Multi-Asset

The Factors Speak for Themselves

As asset prices “decouple” in later stages of the economic cycle, the need for a broadly diversified portfolio grows stronger. Fred Demers, Director, Multi-Asset Solutions Team, BMO Global Asset Management, argues that traditional splits across asset class, geography, and sectors may not be enough to mitigate downside risk, and Advisors should instead consider a factors-based approach for better, more efficient diversification in their clients’ portfolios.
February 2019

Fred Demers

Director Multi-Asset Solutions, BMO Global Asset Management

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As asset prices “decouple” in later stages of the economic cycle, the need for a broadly diversified portfolio grows stronger. Fred Demers, Director, Multi-Asset Solutions Team, BMO Global Asset Management, argues that traditional splits across asset class, geography, and sectors may not be enough to mitigate downside risk, and Advisors should instead consider a factors-based approach for better, more efficient diversification in their clients’ portfolios.

 

Are your clients truly diversified?

Over the last few decades, a scientific consensus has emerged on the virtues of diversification. Virtually no one disputes the idea that pooling unrelated securities helps reduce downside risk, while preserving some of the upside. However, portfolio diversification is so common we often forget how challenging it is to achieve – especially in the modern era.

The fact is international capital markets are highly integrated. Traditional methods of reducing your clients’ volatility exposure, such as spreading investments across asset classes, geographies and sectors, do not always mitigate risk to the desired level. There is a misconception that holding more assets must equate to less portfolio risk, when in reality Advisors need to choose securities with indifferent or even negative relationships to each other. Even if you look at emerging markets, correlations are extremely high over a 12 to 18-month period, making it difficult to be effectively diversified.

In trying to reconcile these ongoing issues, and explore innovative ways to improve portfolio construction, we are adding a “factors” consideration to our investment philosophy.

 

What is factor-based investing?

Generally speaking, factors are specific attributes that can be used to group securities according to a shared characteristic. They come in two varieties: investable and observable. The former are fundamental drivers often found in equity valuation research, such as growth, value, low volatility, quality or dividend, and the latter consists of less tangible indicators, including gross domestic product and inflation. While not equally actionable, both have an enormous impact on asset prices and correlations over time.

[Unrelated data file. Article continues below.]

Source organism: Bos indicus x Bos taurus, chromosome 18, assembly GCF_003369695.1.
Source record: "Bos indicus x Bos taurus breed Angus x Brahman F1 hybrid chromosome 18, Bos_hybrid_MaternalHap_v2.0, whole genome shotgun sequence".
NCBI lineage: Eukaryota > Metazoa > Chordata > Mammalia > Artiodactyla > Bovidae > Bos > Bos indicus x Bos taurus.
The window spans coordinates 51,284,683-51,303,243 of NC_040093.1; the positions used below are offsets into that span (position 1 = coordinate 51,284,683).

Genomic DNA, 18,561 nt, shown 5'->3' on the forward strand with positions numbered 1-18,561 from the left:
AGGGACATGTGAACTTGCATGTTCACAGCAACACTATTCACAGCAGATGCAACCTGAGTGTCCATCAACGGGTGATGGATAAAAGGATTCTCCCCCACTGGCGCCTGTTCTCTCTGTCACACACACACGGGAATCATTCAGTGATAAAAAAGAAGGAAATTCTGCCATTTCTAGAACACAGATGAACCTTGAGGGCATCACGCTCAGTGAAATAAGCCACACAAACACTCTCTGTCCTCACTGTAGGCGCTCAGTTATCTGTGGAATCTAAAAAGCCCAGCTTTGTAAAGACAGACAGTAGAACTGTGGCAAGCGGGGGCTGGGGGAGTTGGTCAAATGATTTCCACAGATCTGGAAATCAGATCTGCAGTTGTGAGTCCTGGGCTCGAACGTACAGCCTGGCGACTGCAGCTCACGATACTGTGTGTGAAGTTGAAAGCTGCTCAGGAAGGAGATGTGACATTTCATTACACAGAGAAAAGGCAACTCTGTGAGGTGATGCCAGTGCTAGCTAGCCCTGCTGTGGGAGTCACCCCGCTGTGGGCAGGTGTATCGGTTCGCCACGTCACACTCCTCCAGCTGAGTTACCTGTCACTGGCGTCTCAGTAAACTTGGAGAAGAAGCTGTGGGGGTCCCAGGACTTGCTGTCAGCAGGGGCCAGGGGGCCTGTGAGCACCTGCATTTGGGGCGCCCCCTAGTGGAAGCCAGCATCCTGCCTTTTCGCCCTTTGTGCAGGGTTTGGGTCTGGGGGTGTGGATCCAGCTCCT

Factors also allow us to decompose risk in more interesting ways. Rather than constructing an index using standard metrics like market cap or sector allocation, we can maintain broad market exposure, like any other balanced fund, and still tilt the portfolio towards a characteristic that fits the prevailing economic conditions.

Systematic Factors Definition Measurement
Value Stocks with low prices relative to their fundamental value Book to price, earnings to price, book value, sales, earnings, cash earnings, net profit, dividends, cash flow
Size Smaller firms (by market capitalization) relative to larger firms Market capitalization
Momentum Stocks with stronger past performance relative to weaker firms Relative returns (e.g., 3-mth, 6-mth, 12-mth)
Low Volatility Stocks with lower volatility, beta Standard deviation (e.g., 2-yrs), Beta to benchmark
Dividend Yield Stocks with higher dividend yields Dividend yield
Quality Stocks characterized by low debt, stable earnings growth ROE, earnings stability, dividend growth stability, balance sheet strength, leverage, accounting policies, strength of management, accruals, cash flows

Adding factors to the “Five Lenses” framework

To incorporate these characteristics into our proprietary “Five Lenses” investment approach, we merged the second and third lens, which previously encompassed stocks in developed and developing markets, and dedicated the fifth lens entirely to factors. The new format is as follows:

  1. Asset Allocation
  2. Equities
  3. Fixed Income
  4. Currency
  5. Factors

 

Adding to its many advantages, factors provide a tactical approach during times of slower economic growth. With the rise of exchange traded funds (ETFs) and ready-made ETF portfolios, rotating between factors to match the current economic regime has never been easier. Also, given that a decade-long bull market is currently winding down, and indiscriminate investment across asset classes has become dangerous, it seems logical to conclude that we are indeed entering a late-equity cycle, and investors will need to shift to a defensive stance soon – if not already.

 

Numbers don’t lie

It is important to remember that factors are not a silver bullet – like all other investments, they exist on a risk-reward spectrum. Some offer higher potential upside at the expense of greater volatility, others are more modest in their scope for returns. Depending on your clients’ financial goals and risk tolerance, you can decide what type of exposure is more appropriate. There is, after all, ample historical data on how factors perform across the economic cycle.